BFI London Film Festival at MAC: The Holdovers is lovely throwback to a bygone era of filmmaking

Words by Jimmy Dougan (follow him on Letterboxd here) / Press images courtesy of Universal Pictures UK

“Life is like a henhouse ladder,” opines Paul Hunham (Paul Giamatti), “shitty and short.”

It’s one of many sharply clever – and quotable – moments in Alexander Payne’s The Holdovers, a gentle and warm-hearted tale of a group of very different people forced together by circumstance. It’s a long film, but it’s told with such depth of feeling that every minute of its runtime feels totally warranted, so when it ends you feel sad to be pulled out of the cozy, nostalgia-tinged world it conjures.

Even its plot, set in 1970’s New England on the grounds of the fictional Barton Academy, recalls classic American campus novels like John Williams’ Stoner or Mary McCarthy’s The Groves of Academe. Take the ‘holdovers’ of the title, these are the people with nowhere to go when the school shutters for Christmas and are left glumly stuck on campus.

Giamatti’s grouchy Paul Hunham teaches ancient history and is widely disliked, while canteen head Mary Lamb (Da’Vine Joy Randolph) can’t bring herself to return home after the death of her son in Vietnam. Angus Tully (Dominic Sessa) is fiercely intelligent but has a wish to self-destruct; his mum and stepdad have ditched him to honeymoon.

The Holdovers recalls a simpler and less pretentious era of independent filmmaking, even down to the vintage logos and age-rating which precede it. While these would feel like gimmicks in the hands of others, Payne is able to follow it through with his direction. Indeed, there’s something legitimately nostalgic about Payne’s filmmaking in that it appears to be a relic from the very time it depicts.

Besides the vintage logos, Eigil Bryld’s splendid cinematography has a grainy, dusty sheen which evokes the wear and tear physical film accrues. Notice, too, the gentle cross-fades, low-key delivery, and montages set to the music of the era: all wonderfully atmospheric touches that deepen and enrich the film’s setting and characters.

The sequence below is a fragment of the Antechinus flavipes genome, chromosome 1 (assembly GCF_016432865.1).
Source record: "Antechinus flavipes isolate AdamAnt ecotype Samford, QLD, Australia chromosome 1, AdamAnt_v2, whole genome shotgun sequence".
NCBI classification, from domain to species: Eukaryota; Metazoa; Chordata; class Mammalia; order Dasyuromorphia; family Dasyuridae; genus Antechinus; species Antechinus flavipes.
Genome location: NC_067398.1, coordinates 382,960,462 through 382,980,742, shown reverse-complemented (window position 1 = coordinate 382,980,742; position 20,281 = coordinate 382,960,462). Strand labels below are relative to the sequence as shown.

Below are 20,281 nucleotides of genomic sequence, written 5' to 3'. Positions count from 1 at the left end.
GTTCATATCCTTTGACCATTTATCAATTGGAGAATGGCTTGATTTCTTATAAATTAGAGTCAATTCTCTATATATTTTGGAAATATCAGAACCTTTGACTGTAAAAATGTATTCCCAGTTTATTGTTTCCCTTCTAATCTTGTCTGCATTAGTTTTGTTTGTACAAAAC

The performances are lovely. Giamatti savours the role of a cantankerous old grouch, but when he lectures on the Peloponnesian War he springs to life, unable to comprehend why his bored-senseless pupils fail to see the profundity of what he teaches. “To understand the present, we have to look towards the past,” he says, but Giamatti’s posture and stare suggest someone refusing to reckon with the unpleasantness of the man he’s turned into. It’s only now he’s beginning to question what his life has really been worth.

This is surely the performance of Giamatti’s career, and his scenes with Sessa’s scrappy Angus Tully are amongst the film’s highlights: “I find the world a bitter and complicated place, and it seems to feel the same way about me,” Hunham tells Angus.

Randolph is exquisite as the underappreciated canteen head Mary, in a role which has all but locked her in for a Best Supporting Actress nomination next year. She does so much with stillness here: she a woman uncared for by most, but who still seeks good in everyone.

In one scene she delicately unpacks her dead son’s baby clothes. In the hands of Randolph, the simple act of placing a pair of pristine, tiny shoes in a drawer becomes an act of real emotional heft.

Giamatti and Sessa steal the show with gusto and their performances are big-hearted and brash but make no mistake, this is Randolph’s film. She is the softly spoken miracle at the heart of this wonderful ode to difference and circumstance.

The Holdovers – official trailer

The Holdovers is set for release in UK cinemas on 19 January 2024. For more on The Holdovers visit:

LFF screenings ran at MAC from 4 October until 15 October, for more info visit:

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